As Wajima was an important port of call of the Japan Sea route, general producers of wajima-nuri called Nushiya promoted wajima-nuri all over Japan.

A bowl made in 1669

A bowl made in 1669

The bowls made in 1669 are displayed at the Wajima Museum of Urushi Art.
Although the bowls were made 350 years ago, the state of preservation is so good that you can use them without any problems. They must have been used as tableware on celebrative occasions. You can see how skillful wajima-nuri craftsmen are.
During this time, wealthy farmer families and wealthy merchants collected lacquer ware as a high-status thing. Having strong and well painted wajima-nuri became a symbol of richness and everybody admired it.

Plus, although Wajima is inconvenient to go to by land, it is famous for Kado and Sado. Why is that?
That is because Nushiya needed to be a person with wide interests when they recommended wajima-nuri to wealthy farmer families and wealthy merchants. When they came back to Wajima, they spread the culture of Kado and Sado.
The feature that the culture was spread through lacquerware is an important element in the history of wajima-nuri.

How long does it take to complete wajima-nuri?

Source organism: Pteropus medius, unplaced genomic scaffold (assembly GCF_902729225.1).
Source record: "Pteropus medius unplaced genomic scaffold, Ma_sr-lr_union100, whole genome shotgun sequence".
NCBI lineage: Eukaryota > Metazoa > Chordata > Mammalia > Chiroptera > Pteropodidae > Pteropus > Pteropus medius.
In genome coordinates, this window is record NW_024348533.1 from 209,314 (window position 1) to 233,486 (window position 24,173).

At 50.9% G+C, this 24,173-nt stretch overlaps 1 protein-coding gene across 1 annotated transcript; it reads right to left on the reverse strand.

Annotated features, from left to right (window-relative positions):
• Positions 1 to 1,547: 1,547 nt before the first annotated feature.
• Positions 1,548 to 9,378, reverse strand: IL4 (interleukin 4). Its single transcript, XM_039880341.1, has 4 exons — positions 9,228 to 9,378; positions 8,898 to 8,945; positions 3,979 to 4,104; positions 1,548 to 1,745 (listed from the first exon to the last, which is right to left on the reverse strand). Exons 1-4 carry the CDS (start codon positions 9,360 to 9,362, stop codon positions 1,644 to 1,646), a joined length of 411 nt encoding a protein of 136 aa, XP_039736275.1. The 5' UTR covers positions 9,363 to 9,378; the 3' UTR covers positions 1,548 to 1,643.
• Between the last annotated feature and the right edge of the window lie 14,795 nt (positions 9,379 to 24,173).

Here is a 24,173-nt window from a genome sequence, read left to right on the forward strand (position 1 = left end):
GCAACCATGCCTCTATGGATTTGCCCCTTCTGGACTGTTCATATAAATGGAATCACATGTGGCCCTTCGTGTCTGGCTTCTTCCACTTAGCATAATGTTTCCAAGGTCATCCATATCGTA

It takes 100 process for completion.

The production process of wajima-nuri introduced at Wajima Museum of Urushi art

The production process of wajima-nuri introduced at Wajima Museum of Urushi art

The remarkable point of wajima-nuri is that it has many processes to complete. In some cases, it has over 100 processes to complete one lacquer.
Since a long time ago, each process was dealt with by specific craftsman to be able to respond quickly to a large number of orders, which was organized and sold by Nushiya.
Nushiya oversaw planning, development and production and organized professional craftsmen who were in charge of each process. They were also itinerant traders who sold wajima-nuri all over Japan. Wajima-nuri became what it is thanks to Nushiya’s effort.
You can experience the simplified production process with the touchable sample production tools at Wajima Museum of Urushi Art.
This time, we will introduce the 3 key processes to make strong and beautiful wajima-nuri.

Point 1: Wooden base and groundwork

The wooden base for the lacquer of bowl for wajima-nuri

The wooden base for the lacquer of bowl for wajima-nuri